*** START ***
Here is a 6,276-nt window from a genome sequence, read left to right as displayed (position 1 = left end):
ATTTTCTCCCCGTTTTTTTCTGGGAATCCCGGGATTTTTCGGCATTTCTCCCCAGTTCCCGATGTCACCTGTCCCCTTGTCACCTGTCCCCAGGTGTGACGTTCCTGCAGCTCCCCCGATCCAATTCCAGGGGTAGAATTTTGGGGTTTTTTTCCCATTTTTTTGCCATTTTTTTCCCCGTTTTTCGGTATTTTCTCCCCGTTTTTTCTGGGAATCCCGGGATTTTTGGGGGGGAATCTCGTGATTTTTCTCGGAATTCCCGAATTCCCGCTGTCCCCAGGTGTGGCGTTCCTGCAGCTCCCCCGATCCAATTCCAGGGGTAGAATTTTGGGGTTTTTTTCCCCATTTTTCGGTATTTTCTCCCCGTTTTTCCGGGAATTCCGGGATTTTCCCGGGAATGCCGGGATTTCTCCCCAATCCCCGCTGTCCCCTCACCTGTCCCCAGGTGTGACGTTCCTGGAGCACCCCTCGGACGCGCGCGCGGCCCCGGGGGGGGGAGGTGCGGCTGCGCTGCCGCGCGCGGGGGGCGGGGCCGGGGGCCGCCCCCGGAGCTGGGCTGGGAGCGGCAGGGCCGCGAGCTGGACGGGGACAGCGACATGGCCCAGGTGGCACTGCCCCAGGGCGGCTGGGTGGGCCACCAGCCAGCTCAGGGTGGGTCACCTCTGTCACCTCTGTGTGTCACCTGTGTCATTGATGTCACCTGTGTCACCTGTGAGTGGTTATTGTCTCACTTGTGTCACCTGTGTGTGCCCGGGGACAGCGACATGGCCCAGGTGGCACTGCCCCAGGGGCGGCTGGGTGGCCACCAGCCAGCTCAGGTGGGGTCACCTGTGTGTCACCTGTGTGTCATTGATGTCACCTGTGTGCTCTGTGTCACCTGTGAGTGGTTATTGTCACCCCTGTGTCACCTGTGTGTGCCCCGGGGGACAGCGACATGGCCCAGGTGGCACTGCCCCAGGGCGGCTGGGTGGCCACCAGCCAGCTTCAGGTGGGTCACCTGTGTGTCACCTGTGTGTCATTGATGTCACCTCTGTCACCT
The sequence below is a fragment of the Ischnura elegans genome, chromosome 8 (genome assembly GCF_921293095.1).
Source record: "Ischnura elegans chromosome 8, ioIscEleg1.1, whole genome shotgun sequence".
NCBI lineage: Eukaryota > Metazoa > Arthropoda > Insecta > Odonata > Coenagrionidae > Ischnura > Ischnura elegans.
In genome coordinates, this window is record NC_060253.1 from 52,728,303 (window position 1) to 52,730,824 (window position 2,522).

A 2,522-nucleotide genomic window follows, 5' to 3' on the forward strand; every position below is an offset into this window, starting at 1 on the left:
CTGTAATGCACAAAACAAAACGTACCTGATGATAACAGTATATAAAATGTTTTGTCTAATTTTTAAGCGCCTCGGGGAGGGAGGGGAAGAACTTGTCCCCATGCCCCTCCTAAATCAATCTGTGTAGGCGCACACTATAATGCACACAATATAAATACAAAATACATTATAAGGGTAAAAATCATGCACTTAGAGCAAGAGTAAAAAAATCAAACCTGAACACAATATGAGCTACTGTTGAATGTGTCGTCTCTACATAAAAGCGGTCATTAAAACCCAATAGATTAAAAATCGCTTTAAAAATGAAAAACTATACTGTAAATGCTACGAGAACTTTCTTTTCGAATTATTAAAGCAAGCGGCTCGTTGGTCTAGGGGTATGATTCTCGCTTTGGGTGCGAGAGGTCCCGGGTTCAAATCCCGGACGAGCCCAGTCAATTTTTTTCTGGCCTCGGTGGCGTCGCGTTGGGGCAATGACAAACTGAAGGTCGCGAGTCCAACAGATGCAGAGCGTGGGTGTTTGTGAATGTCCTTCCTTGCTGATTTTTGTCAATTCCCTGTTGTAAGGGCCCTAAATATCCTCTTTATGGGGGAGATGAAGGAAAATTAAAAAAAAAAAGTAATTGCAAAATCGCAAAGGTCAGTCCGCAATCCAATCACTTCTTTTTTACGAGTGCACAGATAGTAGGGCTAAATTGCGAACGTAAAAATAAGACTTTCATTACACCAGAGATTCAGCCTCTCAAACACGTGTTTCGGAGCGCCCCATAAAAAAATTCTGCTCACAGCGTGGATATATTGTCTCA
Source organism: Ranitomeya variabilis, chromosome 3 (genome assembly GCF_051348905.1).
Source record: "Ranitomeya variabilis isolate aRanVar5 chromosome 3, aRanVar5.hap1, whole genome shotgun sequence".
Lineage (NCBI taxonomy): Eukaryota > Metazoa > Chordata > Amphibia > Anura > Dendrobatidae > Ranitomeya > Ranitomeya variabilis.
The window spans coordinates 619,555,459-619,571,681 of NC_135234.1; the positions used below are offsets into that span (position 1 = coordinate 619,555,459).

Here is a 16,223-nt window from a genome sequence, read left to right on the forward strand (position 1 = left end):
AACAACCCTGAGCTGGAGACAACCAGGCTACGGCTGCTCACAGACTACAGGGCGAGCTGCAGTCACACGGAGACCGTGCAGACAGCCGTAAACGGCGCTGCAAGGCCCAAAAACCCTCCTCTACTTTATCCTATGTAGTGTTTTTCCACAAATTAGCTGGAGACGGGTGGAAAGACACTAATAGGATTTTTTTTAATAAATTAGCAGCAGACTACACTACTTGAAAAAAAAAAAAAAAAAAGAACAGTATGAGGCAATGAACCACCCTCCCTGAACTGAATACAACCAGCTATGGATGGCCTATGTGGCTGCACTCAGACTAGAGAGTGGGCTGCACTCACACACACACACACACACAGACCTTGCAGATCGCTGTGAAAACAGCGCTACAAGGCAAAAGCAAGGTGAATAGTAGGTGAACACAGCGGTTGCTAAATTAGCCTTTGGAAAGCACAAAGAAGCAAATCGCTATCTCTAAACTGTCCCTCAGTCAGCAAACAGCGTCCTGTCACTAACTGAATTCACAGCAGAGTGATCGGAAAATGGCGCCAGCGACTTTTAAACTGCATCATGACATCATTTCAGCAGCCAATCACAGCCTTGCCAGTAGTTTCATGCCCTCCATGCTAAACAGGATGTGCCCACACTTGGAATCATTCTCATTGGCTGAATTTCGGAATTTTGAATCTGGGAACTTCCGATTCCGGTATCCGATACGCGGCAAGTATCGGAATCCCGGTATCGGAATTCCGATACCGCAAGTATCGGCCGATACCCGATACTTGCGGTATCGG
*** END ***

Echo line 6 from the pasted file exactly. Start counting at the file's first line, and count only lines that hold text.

In genome coordinates, this window is record NC_060253.1 from 52,728,303 (window position 1) to 52,730,824 (window position 2,522).